Labors Lost: Women's Work and the Early Modern English Stage
Korda's study is a fascinating and wide-ranging account of working women's behind-the-scenes and hitherto unacknowledged contributions to theatrical production in Shakespeare's time. She reveals that the purportedly all-male professional stage relied on the labor, wares, ingenuity, and capital of women of all stripes, including ordinary crafts- and tradeswomen who supplied costumes, props, and comestibles; wealthy heiresses and widows who provided much-needed capital and credit; wives, daughters, and widows of theater people who worked actively alongside their male kin; and immigrant women who fueled the fashion-driven stage with a range of newfangled skills and commodities. The book combines archival research on these and other women who worked in and around the playhouses with revisionist readings of canonical and lesser-known plays.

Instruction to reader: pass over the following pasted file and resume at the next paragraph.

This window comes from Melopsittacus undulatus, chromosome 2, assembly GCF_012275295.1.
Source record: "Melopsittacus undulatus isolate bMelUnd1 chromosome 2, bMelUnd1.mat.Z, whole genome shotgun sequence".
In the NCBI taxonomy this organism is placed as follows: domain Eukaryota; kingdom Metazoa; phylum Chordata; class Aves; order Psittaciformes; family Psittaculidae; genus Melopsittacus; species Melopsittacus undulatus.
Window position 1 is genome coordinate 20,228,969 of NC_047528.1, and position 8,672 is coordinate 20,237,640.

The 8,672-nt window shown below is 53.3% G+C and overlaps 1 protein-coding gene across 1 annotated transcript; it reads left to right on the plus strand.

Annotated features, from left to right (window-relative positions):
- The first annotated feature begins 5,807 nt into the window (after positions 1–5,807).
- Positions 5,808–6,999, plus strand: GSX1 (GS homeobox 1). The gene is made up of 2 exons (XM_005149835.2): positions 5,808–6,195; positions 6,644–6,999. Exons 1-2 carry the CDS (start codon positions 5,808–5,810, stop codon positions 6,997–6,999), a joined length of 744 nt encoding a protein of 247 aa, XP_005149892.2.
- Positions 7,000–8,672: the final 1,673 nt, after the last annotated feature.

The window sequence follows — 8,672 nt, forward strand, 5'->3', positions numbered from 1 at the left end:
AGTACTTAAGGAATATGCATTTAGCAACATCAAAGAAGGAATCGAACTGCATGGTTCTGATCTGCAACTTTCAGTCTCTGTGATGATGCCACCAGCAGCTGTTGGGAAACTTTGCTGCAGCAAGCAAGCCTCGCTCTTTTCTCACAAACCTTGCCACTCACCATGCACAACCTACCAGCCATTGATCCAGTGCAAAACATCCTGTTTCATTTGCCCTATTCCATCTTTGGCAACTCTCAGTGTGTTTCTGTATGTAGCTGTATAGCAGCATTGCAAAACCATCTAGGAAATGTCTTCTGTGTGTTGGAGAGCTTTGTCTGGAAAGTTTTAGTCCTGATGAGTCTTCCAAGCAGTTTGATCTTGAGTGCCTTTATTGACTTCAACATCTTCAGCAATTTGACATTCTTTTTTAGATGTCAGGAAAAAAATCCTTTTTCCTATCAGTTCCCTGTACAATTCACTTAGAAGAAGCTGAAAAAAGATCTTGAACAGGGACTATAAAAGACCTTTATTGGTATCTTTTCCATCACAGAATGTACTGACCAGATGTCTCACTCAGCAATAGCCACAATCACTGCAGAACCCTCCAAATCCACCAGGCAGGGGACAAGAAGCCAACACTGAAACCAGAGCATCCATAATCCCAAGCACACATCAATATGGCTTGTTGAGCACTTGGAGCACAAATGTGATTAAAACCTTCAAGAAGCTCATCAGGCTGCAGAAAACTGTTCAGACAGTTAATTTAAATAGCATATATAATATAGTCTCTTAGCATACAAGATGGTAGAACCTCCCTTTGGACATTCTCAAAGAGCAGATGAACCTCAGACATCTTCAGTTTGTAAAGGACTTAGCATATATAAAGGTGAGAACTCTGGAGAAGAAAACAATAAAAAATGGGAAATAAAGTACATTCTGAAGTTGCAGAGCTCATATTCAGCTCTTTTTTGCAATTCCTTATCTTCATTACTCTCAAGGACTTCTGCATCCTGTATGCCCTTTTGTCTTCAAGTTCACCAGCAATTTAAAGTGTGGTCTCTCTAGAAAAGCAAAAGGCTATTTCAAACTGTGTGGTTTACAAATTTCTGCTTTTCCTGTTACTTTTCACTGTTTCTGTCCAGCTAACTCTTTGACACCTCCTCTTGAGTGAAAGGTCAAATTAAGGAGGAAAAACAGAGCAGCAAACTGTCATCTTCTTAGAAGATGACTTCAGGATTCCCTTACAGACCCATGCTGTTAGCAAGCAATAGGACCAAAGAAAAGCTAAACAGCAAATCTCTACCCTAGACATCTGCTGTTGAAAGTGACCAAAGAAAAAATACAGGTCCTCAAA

University of Pennsylvania Press